Lawrence’s approach to the game was her downfall — literally. She tripped while walking up to the article and had to be treated for minor injuries. She was forced to withdraw. The odds were never in her favor.

Olaf, the summer-lovin’ snowman from Frozen, instituted a little-known rule that allows contestants to use a “phone a friend” lifeline. He called Josh Gad. The actor must have given Olaf some Gad-awful advice, because Olaf placed a comma after afternoon, going with dual commas for the first time in forever. Not even warm, Olaf.

I thought things through. What gas station did the man enter? I asked myself. The one located near the South Pine Creek intersection. “Located near the South Pine Creek intersection” is a nonessential phrase. It provides additional information that, while helpful, is not critical. Without the seven-word phrase, the sentence still would be complete. The phrase, therefore, must be set off by commas. So that’s what I did. I added a comma after intersection, at the intersection of intersection and and.

And the winner is…

Me! Again! I three-peated, just like Michael Jordan’s Bulls did twice in the ‘90s. (I suppose that would be a repeat three-peat.) I joined an exclusive club of three-time winners: Ingrid Bergman, Walter Brennan, Daniel Day-Lewis, Jack Nicholson and Meryl Streep. Next year I’m coming for you, Katharine Hepburn!

The guests at my 2014 shindig prodded me into giving an acceptance speech. For those who weren’t in attendance last night, here’s the transcript:

Thank you. [pauses, waiting for a five-minute standing ovation, replete with thunderous applause and raucous cheers, to end] Boy Scouts always leave a campsite in better shape than they found it. We editors aim to do the same, though the page — printed or digital — is our campsite. If we come across something that doesn’t make sense — something like Brad’s 2012 Chanel No. 5 commercial [motions to Pitt in the audience] — we sniff out the errors … and then snuff out the errors. It’s who we are; it’s what we do. To be recognized for doing it well is humbling. I’d like to thank my future wife, Mila Kunis, for inspiring me to be a better man. I’d also like to thank Aldus Pius Manutius, Noah Webster, William Strunk Jr. and E.B. White, and Mr. Raslavsky, my 11th-grade English teacher. Without them, I wouldn’t be here today. One more thing before I’m ushered off stage: Please pause, like a comma, for a moment to remember a couple of individuals we’ve lost since last year’s party. You’ll be missed, Gary David Goldberg and Harold Ramis. Thanks for the laughs. And thank you, Academy of Motion Picture Arts and Sciences, for this. [holds up golden statuette] Now comma, let’s celebrate!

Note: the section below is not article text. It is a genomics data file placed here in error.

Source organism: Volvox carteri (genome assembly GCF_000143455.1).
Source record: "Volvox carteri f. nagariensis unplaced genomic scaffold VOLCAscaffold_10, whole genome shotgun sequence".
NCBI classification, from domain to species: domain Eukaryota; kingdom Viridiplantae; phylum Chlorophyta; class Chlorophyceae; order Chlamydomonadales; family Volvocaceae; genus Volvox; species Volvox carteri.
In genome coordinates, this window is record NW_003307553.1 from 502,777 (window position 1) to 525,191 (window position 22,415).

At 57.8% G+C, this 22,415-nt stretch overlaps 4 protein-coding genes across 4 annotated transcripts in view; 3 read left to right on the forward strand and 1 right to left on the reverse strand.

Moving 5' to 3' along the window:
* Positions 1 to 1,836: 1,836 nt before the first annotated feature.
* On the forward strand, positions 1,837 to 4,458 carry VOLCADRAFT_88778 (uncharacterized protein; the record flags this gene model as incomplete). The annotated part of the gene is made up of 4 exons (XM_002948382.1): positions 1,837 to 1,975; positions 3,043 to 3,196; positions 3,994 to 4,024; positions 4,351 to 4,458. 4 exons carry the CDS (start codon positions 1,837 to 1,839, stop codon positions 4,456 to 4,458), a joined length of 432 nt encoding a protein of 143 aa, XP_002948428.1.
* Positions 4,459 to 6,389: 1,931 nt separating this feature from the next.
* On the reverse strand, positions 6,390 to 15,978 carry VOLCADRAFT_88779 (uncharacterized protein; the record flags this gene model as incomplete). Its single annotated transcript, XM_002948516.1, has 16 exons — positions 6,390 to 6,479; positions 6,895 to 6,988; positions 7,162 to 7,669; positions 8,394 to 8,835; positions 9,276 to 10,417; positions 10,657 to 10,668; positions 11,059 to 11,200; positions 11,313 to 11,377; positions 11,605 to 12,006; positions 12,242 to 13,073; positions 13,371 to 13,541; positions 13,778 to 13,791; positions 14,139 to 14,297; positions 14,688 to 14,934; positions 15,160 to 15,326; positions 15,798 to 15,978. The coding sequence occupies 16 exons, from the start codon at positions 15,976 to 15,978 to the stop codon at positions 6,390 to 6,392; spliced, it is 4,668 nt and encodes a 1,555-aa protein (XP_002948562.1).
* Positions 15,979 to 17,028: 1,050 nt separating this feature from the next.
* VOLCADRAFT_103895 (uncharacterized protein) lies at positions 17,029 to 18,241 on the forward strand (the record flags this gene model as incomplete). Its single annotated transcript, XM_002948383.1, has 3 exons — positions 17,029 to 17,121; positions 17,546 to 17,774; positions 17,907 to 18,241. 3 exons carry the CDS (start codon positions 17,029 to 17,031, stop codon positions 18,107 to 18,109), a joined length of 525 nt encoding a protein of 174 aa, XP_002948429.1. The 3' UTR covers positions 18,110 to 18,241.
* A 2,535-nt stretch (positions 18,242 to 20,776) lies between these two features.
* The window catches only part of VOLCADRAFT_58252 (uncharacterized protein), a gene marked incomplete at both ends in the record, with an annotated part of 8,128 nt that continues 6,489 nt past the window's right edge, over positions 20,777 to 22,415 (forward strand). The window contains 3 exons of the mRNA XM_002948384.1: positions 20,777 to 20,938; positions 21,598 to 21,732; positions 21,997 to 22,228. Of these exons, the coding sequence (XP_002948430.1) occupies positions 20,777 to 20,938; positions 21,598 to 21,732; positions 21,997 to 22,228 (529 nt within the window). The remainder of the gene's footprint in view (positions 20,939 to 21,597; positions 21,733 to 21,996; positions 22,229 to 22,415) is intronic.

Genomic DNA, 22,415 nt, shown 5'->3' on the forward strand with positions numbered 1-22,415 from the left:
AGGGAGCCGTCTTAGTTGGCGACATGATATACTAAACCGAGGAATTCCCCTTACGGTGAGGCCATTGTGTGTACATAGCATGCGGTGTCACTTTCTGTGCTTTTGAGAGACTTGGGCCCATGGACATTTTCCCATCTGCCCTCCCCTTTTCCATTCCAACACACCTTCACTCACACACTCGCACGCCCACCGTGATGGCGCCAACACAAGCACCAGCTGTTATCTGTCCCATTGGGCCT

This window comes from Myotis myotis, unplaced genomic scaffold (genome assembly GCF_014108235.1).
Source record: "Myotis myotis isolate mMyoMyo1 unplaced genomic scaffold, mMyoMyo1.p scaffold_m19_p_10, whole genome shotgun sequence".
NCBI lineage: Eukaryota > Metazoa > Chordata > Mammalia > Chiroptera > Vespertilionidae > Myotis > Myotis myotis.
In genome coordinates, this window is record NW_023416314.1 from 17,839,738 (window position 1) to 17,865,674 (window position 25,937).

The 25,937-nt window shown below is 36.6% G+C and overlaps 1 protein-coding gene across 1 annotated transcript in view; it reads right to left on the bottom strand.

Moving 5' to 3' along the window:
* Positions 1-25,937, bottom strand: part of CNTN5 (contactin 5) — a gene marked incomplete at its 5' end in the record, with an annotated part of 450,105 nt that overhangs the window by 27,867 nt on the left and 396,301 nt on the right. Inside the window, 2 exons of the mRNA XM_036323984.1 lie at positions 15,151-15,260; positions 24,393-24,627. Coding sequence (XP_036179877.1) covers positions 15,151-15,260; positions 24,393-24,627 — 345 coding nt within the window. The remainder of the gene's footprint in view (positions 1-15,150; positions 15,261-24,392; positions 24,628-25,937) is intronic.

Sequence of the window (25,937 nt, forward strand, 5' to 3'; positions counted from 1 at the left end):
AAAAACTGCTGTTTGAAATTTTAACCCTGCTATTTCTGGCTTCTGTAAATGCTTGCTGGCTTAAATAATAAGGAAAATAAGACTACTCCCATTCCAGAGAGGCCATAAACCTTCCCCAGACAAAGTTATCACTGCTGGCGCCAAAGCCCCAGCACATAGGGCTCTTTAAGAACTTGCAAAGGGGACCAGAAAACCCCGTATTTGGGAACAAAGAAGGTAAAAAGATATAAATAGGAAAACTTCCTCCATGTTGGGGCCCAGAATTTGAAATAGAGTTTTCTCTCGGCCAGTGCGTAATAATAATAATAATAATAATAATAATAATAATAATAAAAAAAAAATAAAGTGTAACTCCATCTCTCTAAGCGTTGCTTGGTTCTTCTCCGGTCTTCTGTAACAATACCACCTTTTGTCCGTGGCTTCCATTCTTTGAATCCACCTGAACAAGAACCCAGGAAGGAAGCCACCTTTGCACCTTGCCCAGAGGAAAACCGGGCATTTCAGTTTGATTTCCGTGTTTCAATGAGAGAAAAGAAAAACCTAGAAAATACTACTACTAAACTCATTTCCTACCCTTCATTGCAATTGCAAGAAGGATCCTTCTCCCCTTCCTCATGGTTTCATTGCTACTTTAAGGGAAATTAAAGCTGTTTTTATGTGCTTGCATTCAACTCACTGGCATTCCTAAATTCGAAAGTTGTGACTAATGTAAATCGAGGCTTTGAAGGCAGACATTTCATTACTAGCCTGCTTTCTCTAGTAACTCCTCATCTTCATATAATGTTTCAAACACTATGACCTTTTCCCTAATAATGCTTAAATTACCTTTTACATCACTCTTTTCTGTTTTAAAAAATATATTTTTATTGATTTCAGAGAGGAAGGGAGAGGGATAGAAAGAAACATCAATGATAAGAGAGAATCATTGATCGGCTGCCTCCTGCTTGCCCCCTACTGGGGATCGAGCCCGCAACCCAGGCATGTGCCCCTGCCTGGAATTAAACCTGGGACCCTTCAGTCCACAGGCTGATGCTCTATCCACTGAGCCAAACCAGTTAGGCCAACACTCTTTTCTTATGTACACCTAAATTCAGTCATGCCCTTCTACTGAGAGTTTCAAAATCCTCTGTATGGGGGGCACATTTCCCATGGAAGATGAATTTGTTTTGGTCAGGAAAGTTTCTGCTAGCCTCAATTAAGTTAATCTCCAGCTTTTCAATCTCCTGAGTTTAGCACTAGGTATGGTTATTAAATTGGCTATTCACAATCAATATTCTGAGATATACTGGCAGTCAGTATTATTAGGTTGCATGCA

Wednesday, March 26, 2014

Little Richard

Richard Howell isnt rich. How do I know? He lacks capital.

Uppercase letters pepper this excerpt, yet Richard begins with a lowercase r. That wasnt a capital idea. Id be hard-pressed to believe Mr. Howell spells his first name with a lowercase letter, a la singer k.d. lang, poet bill bissett and other assorted rebels.

The capital R kept a rockin, but it couldnt come in. Thats a shame, because Mr. Howell is no “little Richard. He may not be renowned, but hes still a proper noun. Show him some respect, with a capital R.

A-wop bop-a loo mop a-lop bam boom!

Monday, March 24, 2014

Don't You (Forget About M/E)

Saturday, March 24, 1984

Don’t pump your fist, Bender. Turn it upside down and extend your thumb. Two errors exist in quick succession during the end credits for The Breakfast Club, an ‘80s classic, and you shouldn’t approve. 

Our, ahem, co-mission, readers, if you choose to accept it, is to find and fix these Breakfast flubs. (Don’t ask Brian for help. He’s busy fixing a lamp.)

Our first stop is the intersection of MAIN and NORTH, where a situation is brewing. The E that was hanging out at the corner of MAINE is missing. Maine North was a high school in Des Plaines, Illinois, in a Cook County subdivision known as Maine Township. It closed in 1981, and The Breakfast Club filmed there in 1984. The “Shermer High School” library was an elaborate set constructed in the Maine North gym.

That’s the Maine error in these end credits, though it’s not the main one. An agency’s powers have been diminished. An M has been put out of commission, literally. What happened to the other M in COMMISSION? Is it being detained, with the brain, athlete, basket case, princess and criminal? Nah. Letters, like screws, fall out all the time. The world’s an imperfect place.